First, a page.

a few seem to be busy-work (fishprints). The authors might want to add a user rating system where teachers could rate activities in terms of the degree to which they help learners meet specific standards.
Potential Effectiveness as a Teaching Tool
Descriptions of six types of generic technology lab stations suggest pedagogically appropriate ways a teacher might structure activities into a sequence for individual units of study. The types of instruction include Teacher Introduction and Discussions (Whole Group), Independent Learning (Teams), Manipulatives (Teams), Problem-Solving (Teams), Audio-Visual or Multi-Media (Teams), and Multipurpose (Teams). Components of many example lessons built according to these models provide specific learning objectives, key concepts and references plus links to other resources useful for each unit. Teacher support materials give a detailed Description, Student Materials, Station Equipment, Activities, State Standards (Texas Essential Knowledge & Skills (TEKS)), National Standards and Benchmarks, and Assessment.
At first, the topics for more info seem to be prescribed in a sequence with a prominent FORWARD button and text readings that may not be useful to many learners. The authors may want to highlight the section explaining how the topic navigation is designed for students to find the information quickly, with navigation bar quick links to jump between points in the topic pages, as well as lists of the images (by title), an interactive quiz, and real-time or near-time data links as an outstanding feature that should be useful to most students. The printable version of most pages is helpful to students who learn better when they highlight or outline. Since the printable pages lack the graphics that in many cases capture interest,
students should learn how to use the Online image links for each section while they read the print pages.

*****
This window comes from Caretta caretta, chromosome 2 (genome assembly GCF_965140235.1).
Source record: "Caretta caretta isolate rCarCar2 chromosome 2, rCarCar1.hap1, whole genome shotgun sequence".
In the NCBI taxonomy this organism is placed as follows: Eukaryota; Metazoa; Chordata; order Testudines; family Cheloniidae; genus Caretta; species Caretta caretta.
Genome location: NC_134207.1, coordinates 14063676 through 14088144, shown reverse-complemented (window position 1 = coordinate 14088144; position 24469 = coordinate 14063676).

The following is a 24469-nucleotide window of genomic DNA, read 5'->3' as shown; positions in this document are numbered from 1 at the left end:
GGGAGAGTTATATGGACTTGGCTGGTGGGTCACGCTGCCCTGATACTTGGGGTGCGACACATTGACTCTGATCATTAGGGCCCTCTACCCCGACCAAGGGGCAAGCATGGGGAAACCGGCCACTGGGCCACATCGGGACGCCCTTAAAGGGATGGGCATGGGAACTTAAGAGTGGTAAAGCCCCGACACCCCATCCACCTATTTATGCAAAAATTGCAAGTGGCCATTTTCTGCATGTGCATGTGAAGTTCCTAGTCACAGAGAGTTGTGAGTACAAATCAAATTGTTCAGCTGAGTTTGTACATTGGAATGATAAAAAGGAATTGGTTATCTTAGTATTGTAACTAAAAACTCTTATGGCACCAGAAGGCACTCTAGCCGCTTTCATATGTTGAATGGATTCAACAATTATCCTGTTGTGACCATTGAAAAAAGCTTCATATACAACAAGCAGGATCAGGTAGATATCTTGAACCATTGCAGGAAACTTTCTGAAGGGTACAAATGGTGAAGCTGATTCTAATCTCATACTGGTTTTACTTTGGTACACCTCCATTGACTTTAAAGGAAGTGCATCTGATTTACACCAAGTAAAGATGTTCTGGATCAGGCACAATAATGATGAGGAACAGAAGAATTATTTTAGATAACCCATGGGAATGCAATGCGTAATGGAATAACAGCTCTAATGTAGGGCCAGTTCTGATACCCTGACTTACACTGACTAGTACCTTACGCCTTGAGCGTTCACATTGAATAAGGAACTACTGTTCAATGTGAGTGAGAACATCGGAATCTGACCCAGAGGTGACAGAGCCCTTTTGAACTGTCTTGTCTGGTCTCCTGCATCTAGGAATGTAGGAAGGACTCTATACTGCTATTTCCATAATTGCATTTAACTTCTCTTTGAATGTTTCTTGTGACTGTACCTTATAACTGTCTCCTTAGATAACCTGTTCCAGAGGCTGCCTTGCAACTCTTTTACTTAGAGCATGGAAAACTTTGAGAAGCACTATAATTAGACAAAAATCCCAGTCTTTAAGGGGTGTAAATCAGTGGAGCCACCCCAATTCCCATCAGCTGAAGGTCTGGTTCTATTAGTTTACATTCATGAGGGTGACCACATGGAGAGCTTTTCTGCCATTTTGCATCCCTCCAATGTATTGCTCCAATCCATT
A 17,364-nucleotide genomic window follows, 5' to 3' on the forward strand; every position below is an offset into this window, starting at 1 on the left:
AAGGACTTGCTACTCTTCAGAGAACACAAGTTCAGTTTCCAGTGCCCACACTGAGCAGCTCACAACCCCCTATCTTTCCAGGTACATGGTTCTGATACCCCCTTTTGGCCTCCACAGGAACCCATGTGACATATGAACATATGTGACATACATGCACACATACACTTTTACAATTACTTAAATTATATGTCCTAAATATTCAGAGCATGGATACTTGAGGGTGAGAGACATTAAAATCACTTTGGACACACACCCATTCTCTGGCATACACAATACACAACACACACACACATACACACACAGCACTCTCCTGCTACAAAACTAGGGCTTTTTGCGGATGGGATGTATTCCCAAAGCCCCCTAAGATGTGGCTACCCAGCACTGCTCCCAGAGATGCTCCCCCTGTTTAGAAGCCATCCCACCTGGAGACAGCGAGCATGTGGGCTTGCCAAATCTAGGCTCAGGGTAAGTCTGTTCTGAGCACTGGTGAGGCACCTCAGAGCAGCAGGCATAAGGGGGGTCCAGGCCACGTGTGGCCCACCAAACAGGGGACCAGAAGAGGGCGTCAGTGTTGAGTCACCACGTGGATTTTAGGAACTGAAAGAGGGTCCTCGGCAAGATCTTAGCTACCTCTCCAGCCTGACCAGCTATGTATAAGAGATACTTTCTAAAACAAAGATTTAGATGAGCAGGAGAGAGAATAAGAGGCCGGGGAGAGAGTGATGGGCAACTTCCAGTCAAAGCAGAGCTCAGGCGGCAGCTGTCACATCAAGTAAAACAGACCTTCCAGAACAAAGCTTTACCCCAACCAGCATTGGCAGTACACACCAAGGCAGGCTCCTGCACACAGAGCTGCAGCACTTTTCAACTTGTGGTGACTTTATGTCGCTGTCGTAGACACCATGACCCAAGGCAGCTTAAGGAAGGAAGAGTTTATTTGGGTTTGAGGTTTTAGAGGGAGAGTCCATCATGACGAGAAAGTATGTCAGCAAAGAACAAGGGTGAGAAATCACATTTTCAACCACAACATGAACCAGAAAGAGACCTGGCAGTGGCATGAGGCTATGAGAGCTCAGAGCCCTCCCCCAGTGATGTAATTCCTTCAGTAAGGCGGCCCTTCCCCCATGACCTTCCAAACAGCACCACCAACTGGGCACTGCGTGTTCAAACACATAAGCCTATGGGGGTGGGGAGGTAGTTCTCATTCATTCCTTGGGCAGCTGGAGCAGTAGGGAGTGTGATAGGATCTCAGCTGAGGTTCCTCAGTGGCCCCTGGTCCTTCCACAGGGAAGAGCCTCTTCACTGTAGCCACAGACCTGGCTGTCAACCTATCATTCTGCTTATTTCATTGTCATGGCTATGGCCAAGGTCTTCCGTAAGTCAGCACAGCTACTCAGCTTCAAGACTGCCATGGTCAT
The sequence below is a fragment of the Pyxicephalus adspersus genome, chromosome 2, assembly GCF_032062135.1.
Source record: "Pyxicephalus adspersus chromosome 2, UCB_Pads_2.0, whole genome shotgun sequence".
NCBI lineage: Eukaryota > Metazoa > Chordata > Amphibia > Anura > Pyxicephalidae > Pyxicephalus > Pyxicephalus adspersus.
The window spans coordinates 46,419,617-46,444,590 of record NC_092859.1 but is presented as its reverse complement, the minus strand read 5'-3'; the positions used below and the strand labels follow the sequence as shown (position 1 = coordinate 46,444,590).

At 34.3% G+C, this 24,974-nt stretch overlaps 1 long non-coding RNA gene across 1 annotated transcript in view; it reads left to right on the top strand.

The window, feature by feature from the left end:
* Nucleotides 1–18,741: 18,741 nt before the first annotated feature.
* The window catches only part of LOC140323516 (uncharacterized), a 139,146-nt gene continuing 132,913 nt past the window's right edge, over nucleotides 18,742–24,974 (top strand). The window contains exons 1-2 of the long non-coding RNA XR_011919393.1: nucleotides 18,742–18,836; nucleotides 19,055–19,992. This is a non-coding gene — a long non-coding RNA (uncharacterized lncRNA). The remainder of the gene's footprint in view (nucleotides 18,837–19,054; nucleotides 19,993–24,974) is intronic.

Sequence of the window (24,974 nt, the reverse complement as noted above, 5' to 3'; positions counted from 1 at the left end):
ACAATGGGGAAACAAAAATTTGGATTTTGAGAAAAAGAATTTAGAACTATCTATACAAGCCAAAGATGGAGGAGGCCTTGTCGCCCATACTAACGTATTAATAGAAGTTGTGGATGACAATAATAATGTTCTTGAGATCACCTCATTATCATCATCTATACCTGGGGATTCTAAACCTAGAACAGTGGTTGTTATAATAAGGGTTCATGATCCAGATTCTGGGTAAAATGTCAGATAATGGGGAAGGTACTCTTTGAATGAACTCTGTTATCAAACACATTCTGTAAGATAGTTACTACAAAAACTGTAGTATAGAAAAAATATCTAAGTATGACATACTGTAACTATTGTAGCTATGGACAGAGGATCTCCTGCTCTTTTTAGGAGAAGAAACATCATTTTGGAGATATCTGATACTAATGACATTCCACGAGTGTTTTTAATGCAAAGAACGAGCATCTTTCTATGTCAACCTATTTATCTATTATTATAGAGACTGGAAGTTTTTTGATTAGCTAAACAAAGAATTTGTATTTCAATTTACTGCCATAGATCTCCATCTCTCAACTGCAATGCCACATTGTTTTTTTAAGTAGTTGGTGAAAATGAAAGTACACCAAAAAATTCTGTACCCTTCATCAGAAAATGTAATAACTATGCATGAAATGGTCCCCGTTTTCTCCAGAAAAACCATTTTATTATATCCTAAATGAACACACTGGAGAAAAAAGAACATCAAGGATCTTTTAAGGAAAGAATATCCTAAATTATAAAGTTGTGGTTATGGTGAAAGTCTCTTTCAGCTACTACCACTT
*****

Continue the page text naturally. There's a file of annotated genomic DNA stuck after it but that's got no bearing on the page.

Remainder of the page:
Without looking at the standards addressed, it is not immediately apparent at what level each lesson is aimed. Some seem to be appropriate for middle school science, some for high school, but the level for each lesson is not labeled.
Ease of Use for Both Students and Faculty
The information organization and layout are good, the color and page graphics are appealing, and the navigation structure makes sense. The material is broken up into individual units, which are easily accessible through a topic tree.
Users can print content from the OceanWorld site with a Printer Friendly Page Icon at the bottom of most pages. This links to another page with less graphics and formatted to fit on a standard print page. The pdf version of an open source textbook link from the home page even has an index and references.
Some external links do not work, such as
http://www.accessexcellence.com/atg/released/0276-LenoreKop/index.html in the fish prints activity. Other links are unclear: one recommends the user to click on World of Density and Density Layering in the Teacher Workroom under Classroom Activities from a page where none of these headings appear.
Other Issues and Comments:
Oceanworld is an excellent site, which has both great content and a well designed interface. We welcome access to this open source textbook and links to real data. Although this site should be a primary resource for middle and high school instructors of marine science, it may be even more valuable as an example of powerful use of frameworks to provide structure for pedagogical design. With a clear structure,
we hope that the content will continue to grow and remain up-to-date.
Hopefully, additional funding and tech support will make it possible to add an index with hyperlinks to the web page version of the textbook.